I was excited.
Nearly two years to the day after we received my daughter Anakha’s diagnosis, I came across another child with the same rare condition.
Not a nameless statistic in a medical journal, but a real-life little girl, with a name and face.
Someone else just like Anakha!
Then, out of the blue, I found out that Little Andrea* had recently passed away.
My heart shattered.
I obsessively poured over her mother’s Facebook page, desperately trying to understand what had happened. Anything that I could cling to, to differentiate and distinguish my daughter — that what happened to Andrea would not be Anakha’s outcome.
I am mindful that living in Canada, specifically near Toronto, has played a significant role in my daughter’s recovery. We are a mere half-hour drive away from a world-renowned children’s hospital, and have two world-renowned mitochondrial disease specialists at our fingertips.
Within days of Anakha’s first hospital admission, we were told she has leukodystrophy — the abnormal development or destruction of white matter in the brain.
The next step was to determine what disease was causing the leukodystrophy.
At The Hospital for Sick Children in Toronto, an entire battery of tests were immediately run — blood-work, spinal tap, ECG, full organ scan, muscle biopsy, and genetic testing for several hundred candidate diseases and gene mutations.
What did it cost me?
Not a penny. A shining example of our publicly funded health care system.
The four-month wait to get the genetic testing results were excruciating. But with a diagnosis in hand, we were able to understand how we can help Anakha.
I immediately connected with other mito families, mitochondrial disease specialists and researchers around the world who provided incredibly useful advice on how to help Anakha. We learned to avoid air travel because it may adversely affect her mitochondria, minimize her intake of foods high in the amino acid glycine, avoid surgery and anesthesia, ensure she continues to exercise — a critical requirement to fight mitochondrial disease, and most importantly, we avoid infection at all cost.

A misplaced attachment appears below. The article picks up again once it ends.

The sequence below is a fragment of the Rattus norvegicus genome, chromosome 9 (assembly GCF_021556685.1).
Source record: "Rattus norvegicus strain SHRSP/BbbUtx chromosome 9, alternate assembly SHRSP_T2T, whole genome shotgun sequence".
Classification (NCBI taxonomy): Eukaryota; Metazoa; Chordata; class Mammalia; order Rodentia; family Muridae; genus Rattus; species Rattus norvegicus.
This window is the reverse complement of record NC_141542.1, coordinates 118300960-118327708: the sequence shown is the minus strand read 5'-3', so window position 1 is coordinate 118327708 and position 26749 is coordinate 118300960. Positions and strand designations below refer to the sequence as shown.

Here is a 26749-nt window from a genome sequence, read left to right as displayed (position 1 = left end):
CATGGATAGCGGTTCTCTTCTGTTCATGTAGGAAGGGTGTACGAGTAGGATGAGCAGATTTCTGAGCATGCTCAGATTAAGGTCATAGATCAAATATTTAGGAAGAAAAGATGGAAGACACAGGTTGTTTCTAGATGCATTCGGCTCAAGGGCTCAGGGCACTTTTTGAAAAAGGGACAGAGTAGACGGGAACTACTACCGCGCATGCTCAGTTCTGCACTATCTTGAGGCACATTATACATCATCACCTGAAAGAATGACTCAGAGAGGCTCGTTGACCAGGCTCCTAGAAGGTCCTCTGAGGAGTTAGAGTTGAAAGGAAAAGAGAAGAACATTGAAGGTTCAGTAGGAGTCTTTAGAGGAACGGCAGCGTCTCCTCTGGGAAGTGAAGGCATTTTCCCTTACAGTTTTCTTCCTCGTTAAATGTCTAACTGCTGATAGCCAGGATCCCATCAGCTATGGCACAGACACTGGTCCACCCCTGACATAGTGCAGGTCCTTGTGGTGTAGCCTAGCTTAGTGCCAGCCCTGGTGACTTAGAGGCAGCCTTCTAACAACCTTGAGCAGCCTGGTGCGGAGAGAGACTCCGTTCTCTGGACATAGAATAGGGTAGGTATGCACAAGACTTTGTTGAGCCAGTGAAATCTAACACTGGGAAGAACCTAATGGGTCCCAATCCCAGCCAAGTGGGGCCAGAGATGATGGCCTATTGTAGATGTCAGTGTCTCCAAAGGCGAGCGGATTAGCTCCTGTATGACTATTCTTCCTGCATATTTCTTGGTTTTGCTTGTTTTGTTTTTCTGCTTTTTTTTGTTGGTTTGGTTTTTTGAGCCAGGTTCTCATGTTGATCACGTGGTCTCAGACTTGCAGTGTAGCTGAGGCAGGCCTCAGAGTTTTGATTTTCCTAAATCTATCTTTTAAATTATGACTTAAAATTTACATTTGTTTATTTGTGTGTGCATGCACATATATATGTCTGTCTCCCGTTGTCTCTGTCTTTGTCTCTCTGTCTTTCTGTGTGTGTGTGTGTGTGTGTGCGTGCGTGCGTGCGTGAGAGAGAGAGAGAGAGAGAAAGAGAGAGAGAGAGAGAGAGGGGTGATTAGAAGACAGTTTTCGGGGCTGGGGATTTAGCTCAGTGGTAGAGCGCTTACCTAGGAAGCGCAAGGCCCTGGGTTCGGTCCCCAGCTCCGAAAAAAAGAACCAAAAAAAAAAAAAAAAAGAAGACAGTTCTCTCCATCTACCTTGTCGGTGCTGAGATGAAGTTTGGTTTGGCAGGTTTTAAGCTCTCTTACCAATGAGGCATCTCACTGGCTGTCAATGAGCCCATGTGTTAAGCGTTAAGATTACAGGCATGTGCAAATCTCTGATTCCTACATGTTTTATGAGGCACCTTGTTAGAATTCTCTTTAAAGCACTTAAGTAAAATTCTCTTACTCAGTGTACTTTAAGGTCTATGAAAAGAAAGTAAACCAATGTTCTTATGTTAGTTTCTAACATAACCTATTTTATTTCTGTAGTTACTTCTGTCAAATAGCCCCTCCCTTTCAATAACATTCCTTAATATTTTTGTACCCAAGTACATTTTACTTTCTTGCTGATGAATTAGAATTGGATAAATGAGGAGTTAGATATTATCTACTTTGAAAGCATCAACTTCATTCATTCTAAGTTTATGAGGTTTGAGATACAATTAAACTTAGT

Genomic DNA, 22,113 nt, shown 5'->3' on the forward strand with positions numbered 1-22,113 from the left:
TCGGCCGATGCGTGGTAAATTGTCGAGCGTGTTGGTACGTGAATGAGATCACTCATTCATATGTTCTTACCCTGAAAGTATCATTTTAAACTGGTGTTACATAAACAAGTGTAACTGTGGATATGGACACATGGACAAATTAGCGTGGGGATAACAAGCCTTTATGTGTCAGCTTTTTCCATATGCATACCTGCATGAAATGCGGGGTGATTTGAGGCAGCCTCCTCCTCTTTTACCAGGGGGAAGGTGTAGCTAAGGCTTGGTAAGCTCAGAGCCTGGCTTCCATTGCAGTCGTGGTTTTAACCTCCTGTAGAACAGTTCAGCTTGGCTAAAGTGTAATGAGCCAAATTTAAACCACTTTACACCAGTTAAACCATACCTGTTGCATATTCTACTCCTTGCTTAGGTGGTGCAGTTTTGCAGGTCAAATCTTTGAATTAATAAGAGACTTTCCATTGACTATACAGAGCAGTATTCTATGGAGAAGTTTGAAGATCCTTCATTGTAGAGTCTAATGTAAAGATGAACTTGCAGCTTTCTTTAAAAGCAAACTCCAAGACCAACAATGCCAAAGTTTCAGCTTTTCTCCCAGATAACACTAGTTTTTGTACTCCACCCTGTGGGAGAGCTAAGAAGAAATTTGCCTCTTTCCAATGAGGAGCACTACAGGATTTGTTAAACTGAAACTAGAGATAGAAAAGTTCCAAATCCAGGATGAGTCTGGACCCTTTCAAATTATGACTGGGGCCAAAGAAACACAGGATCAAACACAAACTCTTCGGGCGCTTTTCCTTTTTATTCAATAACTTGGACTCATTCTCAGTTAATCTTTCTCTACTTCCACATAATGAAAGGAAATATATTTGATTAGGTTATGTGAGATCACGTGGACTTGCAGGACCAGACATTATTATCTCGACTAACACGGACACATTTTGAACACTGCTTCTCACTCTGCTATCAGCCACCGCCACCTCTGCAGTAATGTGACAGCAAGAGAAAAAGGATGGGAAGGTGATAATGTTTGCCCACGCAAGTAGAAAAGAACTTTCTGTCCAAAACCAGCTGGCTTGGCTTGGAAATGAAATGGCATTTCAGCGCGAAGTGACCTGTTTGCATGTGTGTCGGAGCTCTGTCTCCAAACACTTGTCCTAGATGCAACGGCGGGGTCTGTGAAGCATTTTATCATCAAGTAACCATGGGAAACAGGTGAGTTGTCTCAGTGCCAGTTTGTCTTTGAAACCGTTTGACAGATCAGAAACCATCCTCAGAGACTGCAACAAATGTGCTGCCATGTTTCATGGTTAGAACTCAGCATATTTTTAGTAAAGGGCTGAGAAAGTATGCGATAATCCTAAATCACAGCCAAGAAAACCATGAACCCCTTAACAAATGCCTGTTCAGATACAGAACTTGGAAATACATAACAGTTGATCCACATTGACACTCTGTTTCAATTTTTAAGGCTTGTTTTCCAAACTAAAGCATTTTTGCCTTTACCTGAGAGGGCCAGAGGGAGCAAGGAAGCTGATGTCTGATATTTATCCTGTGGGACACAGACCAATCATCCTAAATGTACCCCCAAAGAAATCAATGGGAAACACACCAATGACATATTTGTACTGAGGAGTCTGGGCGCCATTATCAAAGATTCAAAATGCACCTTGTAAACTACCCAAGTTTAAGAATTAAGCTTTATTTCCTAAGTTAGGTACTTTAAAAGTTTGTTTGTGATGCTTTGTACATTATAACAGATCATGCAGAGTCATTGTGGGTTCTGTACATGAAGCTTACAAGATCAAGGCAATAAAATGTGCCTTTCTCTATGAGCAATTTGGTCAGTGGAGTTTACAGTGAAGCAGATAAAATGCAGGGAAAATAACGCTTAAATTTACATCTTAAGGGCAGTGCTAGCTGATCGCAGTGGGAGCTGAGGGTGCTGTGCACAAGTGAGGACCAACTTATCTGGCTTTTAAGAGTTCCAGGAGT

There was hardly any delay in getting Anakha on the mito cocktail medications which studies indicate may have helped in slowing the progression of her disease. Living in a large metropolitan area has given us access to therapists skilled in lesser-known modes of therapy, such as Anat Baniel Method, Conductive Education, Cuevas Medek Exercises, and Cortical Visual Impairment training, all based on the principles of neuroplasticity.
Without genetic testing, it would have been impossible to confirm Anakha’s condition as being a mitochondrial disease. And without government funding, the cost of genetic testing is beyond the reach of everyone.
But for our friends in the United States, things are quite different.
Children like Anakha and Andrea are routinely denied access to genetic testing as a method of diagnosis. Insurers deny the need for testing, claiming that it will not affect the treatment of the condition.
But little Andrea throws that theory into question.
Andrea’s family did everything they could within their power and knowledge for their little girl. But they did not have the right information at the right time. Information that could have made a difference.
They had to wait nearly two years after she first fell ill to find out that she has the same mitochondrial disease as Anakha. As a result, Andrea had not been on a single mitochondrial disease drug, nor was therapy emphasized as a form of treatment. She had multiple surgeries, went on cross-country flights, and suffered from numerous recurrent infections.
Perhaps knowing what her condition was would not have altered the course of her disease.
But without that key piece of information, Andrea was not given her fullest chance to fight.
Where she lived should not have played a role in her life.
But it did, and it still does, for millions of children.
*Name changed to protect privacy
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